It's no secret that Joe Hart, Yaya Touré, and Samir Nasri have all been absent from the squad since the start of competitive play under new Manchester City boss Pep Guardiola. While many may have expected the exclusion of Toure and perhaps Nasri, the fanbase has been shocked by the Catalan's decision to bench City and England number one, Joe Hart. Despite the occasional slip-up, the England international often contends for City's best player. With notable performances against the likes of the Barcelona team that ran rampant in 2014/15, no one would've imagined that Willy Caballero would usurp Hart's place between the sticks. Yet, under Guardiola, the former Shrewsbury Town man has found himself in a comfy sideline seat rather than making jaw-dropping saves on the field.
Understandably, much has been made about the decision to drop Hart. The former number one's position seemed almost untouchable in years previous due to both his excellence in performance as well as the underwhelming nature of Caballero's time on the field. Whenever the former Malaga keeper was allowed to play, he would make silly mistakes and often played a significant role in negative results for City. In the eyes of many, the backup keeper was a liability. Even after his heroics in the Capital One Cup final last year, Caballero has never instilled a sense of confidence in those around him.
Hart, on the other hand, always has. His world class one-on-one saves in critical games have cemented his place in the hearts and minds of the City faithful. The leaky defense in front of Hart never seemed to stop the athletic Englishman from making some out of this world saves, and thus, the Sky Blue supporters have grown attached. In an era where few English-born players excel at the precipice of football, Joe Hart was the gleaming example that English fans could point to with relative pride as someone that was competing among the elite.
However, though Hart's skill set as a pure goalkeeper has never really been in question, it's the other aspects of his game that will keep him out of Guardiola's plans. A cornerstone of Pep Guardiola's playing philosophy is the ability to play the ball and start possession at the back. In short, the purpose of this is to stretch and overextend the opposition so that the formational and positional tactics that are ingrained in the outfield players can be more efficiently utilized in convergence with the team's strong passing ability.
Guardiola views goalkeepers that aren't able to actively and consistently pass as a waste. It's an extra outlet in a system that requires as many outlets as physically possible. In Xavi Hernandez' piece for The Guardian, he speaks about his former manager's affinity for those who can pass: "Pep once said if he could play with 11 midfielders he would, if he could have 100% of the ball he would do that too."
Even if you only look at the statistics, Hart is at a loss in regards to what his new manager sees as a necessary quality. His pass completion, excluding long balls, is at an astonishingly low 56%, and his distribution accuracy lingers around the same area at 59%. Meanwhile, Guardiola's rumored target, Claudio Bravo, has a higher distribution and passing accuracy than Guardiola's first choice keeper at Bayern Munich, Manuel Neuer. Bravo's passing statistics are among the best in the world with both these vital statistics sitting at 86% and 85% respectively. This isn't saying that Guardiola, or anyone for that matter, thinks that Hart is a bad goalkeeper, he just doesn't possess the skill set that he sees necessary to make his system the best that it can be.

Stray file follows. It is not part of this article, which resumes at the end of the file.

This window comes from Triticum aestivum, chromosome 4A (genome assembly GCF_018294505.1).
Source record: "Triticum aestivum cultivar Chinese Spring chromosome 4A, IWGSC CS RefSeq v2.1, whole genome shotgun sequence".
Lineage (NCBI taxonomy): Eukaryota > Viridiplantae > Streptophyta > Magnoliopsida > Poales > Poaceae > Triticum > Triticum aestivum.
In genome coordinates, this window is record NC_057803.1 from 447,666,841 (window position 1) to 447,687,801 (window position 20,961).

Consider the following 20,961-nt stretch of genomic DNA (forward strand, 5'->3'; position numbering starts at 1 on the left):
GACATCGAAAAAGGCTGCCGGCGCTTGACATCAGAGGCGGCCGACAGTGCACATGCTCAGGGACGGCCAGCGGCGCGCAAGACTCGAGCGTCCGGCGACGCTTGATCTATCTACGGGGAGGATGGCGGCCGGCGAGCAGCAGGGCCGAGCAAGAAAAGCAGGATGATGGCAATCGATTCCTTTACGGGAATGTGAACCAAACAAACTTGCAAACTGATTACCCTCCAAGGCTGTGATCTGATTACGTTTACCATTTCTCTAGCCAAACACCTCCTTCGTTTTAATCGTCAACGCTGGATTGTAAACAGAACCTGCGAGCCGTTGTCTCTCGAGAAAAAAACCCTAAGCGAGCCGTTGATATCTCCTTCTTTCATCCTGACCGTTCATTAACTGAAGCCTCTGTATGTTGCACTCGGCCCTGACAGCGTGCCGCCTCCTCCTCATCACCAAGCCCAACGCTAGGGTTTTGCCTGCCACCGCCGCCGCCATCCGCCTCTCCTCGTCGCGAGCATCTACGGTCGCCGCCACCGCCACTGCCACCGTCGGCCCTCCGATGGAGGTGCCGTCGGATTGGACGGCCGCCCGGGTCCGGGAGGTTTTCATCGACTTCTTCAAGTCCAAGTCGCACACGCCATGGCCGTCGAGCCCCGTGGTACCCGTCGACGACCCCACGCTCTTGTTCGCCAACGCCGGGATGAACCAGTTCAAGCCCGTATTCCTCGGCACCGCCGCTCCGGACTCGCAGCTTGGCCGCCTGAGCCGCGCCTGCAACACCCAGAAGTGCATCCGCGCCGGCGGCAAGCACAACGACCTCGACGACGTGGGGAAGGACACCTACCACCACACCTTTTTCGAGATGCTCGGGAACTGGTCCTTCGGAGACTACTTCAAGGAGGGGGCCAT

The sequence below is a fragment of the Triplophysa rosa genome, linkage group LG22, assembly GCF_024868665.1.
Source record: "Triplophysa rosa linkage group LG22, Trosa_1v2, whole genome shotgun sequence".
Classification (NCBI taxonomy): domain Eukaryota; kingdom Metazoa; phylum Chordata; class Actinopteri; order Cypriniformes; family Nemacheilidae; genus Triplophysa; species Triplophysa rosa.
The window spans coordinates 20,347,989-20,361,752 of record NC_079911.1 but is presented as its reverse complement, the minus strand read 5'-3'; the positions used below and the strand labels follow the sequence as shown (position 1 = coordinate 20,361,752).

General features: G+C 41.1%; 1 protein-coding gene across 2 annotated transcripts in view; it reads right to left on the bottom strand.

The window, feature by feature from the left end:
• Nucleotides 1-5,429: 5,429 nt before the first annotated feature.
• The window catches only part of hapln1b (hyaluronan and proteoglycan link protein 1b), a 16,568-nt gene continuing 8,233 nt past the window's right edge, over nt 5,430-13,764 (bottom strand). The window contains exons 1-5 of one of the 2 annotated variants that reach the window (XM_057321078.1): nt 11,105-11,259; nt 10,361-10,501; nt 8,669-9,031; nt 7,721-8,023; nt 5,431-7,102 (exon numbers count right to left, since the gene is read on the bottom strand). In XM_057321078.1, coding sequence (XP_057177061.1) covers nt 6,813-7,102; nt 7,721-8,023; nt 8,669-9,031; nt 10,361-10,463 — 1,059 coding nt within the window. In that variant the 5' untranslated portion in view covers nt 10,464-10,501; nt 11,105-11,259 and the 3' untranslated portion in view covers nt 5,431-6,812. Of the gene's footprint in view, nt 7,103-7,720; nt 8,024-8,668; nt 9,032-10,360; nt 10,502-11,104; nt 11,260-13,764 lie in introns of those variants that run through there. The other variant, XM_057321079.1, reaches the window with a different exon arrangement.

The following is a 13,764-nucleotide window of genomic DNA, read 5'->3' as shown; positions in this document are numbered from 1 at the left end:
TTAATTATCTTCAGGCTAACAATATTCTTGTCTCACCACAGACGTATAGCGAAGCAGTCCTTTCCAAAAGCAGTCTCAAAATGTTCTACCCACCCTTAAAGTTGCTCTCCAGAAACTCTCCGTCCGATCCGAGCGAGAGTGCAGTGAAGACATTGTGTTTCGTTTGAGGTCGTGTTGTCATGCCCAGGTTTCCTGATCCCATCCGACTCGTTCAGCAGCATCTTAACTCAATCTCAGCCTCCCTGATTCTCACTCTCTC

When Guardiola arrived at Barcelona, he famously sent Deco and Ronaldinho packing and had plans to do the same to Samuel Eto'o before the Cameroonian made a case for himself. We can all agree that both Deco and Ronaldinho were players of immense quality, yet they weren't considered essential to Pep's plans. Does this mean they're sub-par or worse than the players at hand? No. It simply means that Guardiola doesn't think their skill set is something that could help the team. Some have called it ruthless, but one could easily make a case to say that it's considerate. Rather than castigating the player to the bench, wasting their precious career time without a chance of first team football, he's being honest with them, allowing them to move to a place where they are needed and will be fully utilized.
The same goes for the other players. Some have said that they can't see why Raheem Sterling was given a chance and Hart wasn't, but there's a lot wrong with that statement. Hart was given an opportunity in pre-season but just didn't seem comfortable enough on the ball to constitute a starting spot. Sterling is someone that provides pace and width to the team, a key in Guardiola's system. The ability to hold the width is something that has been a part of Guardiola's tactics since his days at Barcelona, and something that continues to be essential. So far, it seems to be paying off.
Touré's shortcomings were always going to be a setback for the City legend. His off-ball contributions were the main focus of last season's criticism, and the new manager has honed in on exactly that. "I have a lot of respect for Yaya, a good relation. I know when he is going to increase a little bit his intensity without the ball, he will be part of the group, if he wants to stay."
Pep Guardiola isn't a ruthless manager seeking to hijack control of the squad by sacrificing players' careers through malicious actions. He's just trying to make this talented City squad the best it can be.